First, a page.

Our team at the Attention and Human Behaviour [atthub] Lab researches the interface between key human cognitive abilities, like attention and multi-tasking, and human behaviours across a variety of situations.
Over a century of "basic" experimental research has taught us a lot about human cognition and perception, as well as their underlying neural mechanisms. However, we know much less about how these abilities differ across individuals and groups, or how these abilities influence everyday behaviours, like driving, or performance in specialized jobs, like the military or air-traffic control.
The goal of our work is to answer these questions by breaking through traditional divides between basic and applied research, and to focus instead on building a reciprocal relationship, in which basic research can guide practical questions, and practical outcomes can give new insights into basic processes.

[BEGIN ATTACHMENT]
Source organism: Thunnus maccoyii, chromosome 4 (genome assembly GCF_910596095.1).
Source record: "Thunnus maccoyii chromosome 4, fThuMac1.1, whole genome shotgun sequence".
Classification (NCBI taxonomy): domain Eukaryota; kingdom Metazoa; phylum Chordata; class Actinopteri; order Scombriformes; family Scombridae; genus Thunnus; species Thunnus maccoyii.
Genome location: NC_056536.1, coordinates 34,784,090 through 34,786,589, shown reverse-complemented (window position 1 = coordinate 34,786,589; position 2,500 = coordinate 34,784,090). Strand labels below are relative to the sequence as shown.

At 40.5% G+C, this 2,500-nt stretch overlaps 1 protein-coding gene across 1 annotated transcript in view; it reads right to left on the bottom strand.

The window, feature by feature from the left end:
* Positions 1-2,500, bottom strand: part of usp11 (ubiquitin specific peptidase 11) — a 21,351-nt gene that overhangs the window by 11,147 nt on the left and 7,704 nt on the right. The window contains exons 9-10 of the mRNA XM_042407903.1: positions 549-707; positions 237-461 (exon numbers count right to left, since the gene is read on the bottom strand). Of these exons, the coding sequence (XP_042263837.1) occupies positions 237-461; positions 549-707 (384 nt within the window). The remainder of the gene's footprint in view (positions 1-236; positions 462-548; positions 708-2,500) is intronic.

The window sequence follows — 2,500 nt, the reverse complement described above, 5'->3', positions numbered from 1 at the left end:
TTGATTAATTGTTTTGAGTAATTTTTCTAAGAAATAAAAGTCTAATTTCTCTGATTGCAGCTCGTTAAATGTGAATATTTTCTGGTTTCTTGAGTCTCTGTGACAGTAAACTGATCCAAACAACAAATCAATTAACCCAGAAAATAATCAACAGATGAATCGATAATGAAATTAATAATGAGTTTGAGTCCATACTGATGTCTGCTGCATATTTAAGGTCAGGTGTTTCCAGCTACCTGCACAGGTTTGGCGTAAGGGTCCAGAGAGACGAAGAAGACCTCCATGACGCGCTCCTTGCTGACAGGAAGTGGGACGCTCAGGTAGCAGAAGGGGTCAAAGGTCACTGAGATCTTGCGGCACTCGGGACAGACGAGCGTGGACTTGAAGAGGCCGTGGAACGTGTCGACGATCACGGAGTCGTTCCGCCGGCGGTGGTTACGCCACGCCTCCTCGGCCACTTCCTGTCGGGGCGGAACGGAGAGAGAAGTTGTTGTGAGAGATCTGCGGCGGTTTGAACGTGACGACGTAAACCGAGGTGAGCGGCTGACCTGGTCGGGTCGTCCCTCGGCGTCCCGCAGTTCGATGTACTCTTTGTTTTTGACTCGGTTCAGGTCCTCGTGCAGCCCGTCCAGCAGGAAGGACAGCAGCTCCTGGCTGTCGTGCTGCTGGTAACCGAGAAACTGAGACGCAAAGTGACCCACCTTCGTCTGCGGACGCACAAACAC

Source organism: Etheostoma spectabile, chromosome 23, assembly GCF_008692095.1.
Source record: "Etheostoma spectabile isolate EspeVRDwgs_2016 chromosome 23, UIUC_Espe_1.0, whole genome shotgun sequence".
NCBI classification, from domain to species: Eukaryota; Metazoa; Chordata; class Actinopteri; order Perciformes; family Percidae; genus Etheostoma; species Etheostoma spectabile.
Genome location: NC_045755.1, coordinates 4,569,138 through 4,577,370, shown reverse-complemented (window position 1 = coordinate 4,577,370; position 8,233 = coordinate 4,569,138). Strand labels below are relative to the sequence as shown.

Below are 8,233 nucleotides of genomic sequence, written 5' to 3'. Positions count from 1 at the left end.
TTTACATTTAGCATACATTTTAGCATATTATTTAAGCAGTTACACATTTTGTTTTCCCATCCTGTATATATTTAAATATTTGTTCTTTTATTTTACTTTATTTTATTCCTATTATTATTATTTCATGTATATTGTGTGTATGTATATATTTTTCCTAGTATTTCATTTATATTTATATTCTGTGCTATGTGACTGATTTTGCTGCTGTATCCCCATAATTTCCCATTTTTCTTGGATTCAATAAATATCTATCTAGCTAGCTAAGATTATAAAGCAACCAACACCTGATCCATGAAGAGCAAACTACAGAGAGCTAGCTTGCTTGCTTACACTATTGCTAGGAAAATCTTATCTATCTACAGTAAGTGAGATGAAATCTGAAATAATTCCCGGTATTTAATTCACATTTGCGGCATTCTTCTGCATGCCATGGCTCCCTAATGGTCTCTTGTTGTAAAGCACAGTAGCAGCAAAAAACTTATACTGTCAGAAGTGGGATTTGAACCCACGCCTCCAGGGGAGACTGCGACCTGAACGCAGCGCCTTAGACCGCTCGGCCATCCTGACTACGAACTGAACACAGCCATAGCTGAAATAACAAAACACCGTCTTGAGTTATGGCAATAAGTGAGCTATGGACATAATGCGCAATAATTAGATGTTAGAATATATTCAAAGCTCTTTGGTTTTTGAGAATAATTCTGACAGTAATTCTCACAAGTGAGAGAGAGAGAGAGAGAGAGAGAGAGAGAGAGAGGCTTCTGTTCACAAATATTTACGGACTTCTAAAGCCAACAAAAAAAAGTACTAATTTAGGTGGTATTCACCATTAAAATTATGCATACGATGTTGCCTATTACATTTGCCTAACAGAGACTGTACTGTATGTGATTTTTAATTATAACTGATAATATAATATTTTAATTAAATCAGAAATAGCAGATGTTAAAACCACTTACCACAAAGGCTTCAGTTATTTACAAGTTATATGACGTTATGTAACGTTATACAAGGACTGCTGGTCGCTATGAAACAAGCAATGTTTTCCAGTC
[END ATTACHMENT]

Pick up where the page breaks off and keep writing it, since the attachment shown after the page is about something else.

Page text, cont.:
Humans can only pay attention to a limited amount of information. As a result, perception and cognition begin to fail when people try to do more than one thing at a time. Our research tries to understand when and why these failures occur and how to reduce failures through cognitive training.
At an individual and group level, people vary in their abilities. Our research looks at individual differences in multi-tasking ability, as well as perceptual and cognitive advantages that tend to be found in groups, such as those with autism or autistic-like traits.
Even everyday activities, such as driving, can place significant demands on our cognitive resources. Our research looks at how cognitive demands influence a variety of human behaviours, using simulated environments such as motor vehicle operation, air-traffic control, and submarine track management.
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